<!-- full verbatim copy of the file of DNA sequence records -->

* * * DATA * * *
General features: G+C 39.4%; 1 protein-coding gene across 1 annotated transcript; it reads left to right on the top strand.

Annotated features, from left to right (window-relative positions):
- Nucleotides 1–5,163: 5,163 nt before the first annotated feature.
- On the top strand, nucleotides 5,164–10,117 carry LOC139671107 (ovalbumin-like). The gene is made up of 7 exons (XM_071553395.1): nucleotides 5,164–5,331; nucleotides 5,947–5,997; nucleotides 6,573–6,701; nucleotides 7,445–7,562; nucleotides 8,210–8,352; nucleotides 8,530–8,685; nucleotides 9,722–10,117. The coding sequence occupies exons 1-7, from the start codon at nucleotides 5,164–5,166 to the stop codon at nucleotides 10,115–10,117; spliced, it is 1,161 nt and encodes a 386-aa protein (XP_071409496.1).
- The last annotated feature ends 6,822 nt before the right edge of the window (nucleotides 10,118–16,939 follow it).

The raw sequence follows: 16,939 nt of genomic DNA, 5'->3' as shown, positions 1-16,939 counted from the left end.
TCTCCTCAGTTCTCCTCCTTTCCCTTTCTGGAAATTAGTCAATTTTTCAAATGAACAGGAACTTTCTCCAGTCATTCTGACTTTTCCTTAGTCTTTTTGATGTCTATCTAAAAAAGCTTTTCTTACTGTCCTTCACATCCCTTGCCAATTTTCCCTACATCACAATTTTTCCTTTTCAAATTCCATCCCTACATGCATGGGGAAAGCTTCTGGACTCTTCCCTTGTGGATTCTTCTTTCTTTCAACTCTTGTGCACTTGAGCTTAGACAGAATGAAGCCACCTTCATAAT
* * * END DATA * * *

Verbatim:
General features: G+C 39.4%; 1 protein-coding gene across 1 annotated transcript; it reads left to right on the top strand.

Annotated features, from left to right (window-relative positions):
- Nucleotides 1–5,163: 5,163 nt before the first annotated feature.
- On the top strand, nucleotides 5,164–10,117 carry LOC139671107 (ovalbumin-like). The gene is made up of 7 exons (XM_071553395.1): nucleotides 5,164–5,331; nucleotides 5,947–5,997; nucleotides 6,573–6,701; nucleotides 7,445–7,562; nucleotides 8,210–8,352; nucleotides 8,530–8,685; nucleotides 9,722–10,117. The coding sequence occupies exons 1-7, from the start codon at nucleotides 5,164–5,166 to the stop codon at nucleotides 10,115–10,117; spliced, it is 1,161 nt and encodes a 386-aa protein (XP_071409496.1).
- The last annotated feature ends 6,822 nt before the right edge of the window (nucleotides 10,118–16,939 follow it).

The raw sequence follows: 16,939 nt of genomic DNA, 5'->3' as shown, positions 1-16,939 counted from the left end.
TCTCCTCAGTTCTCCTCCTTTCCCTTTCTGGAAATTAGTCAATTTTTCAAATGAACAGGAACTTTCTCCAGTCATTCTGACTTTTCCTTAGTCTTTTTGATGTCTATCTAAAAAAGCTTTTCTTACTGTCCTTCACATCCCTTGCCAATTTTCCCTACATCACAATTTTTCCTTTTCAAATTCCATCCCTACATGCATGGGGAAAGCTTCTGGACTCTTCCCTTGTGGATTCTTCTTTCTTTCAACTCTTGTGCACTTGAGCTTAGACAGAATGAAGCCACCTTCATAAT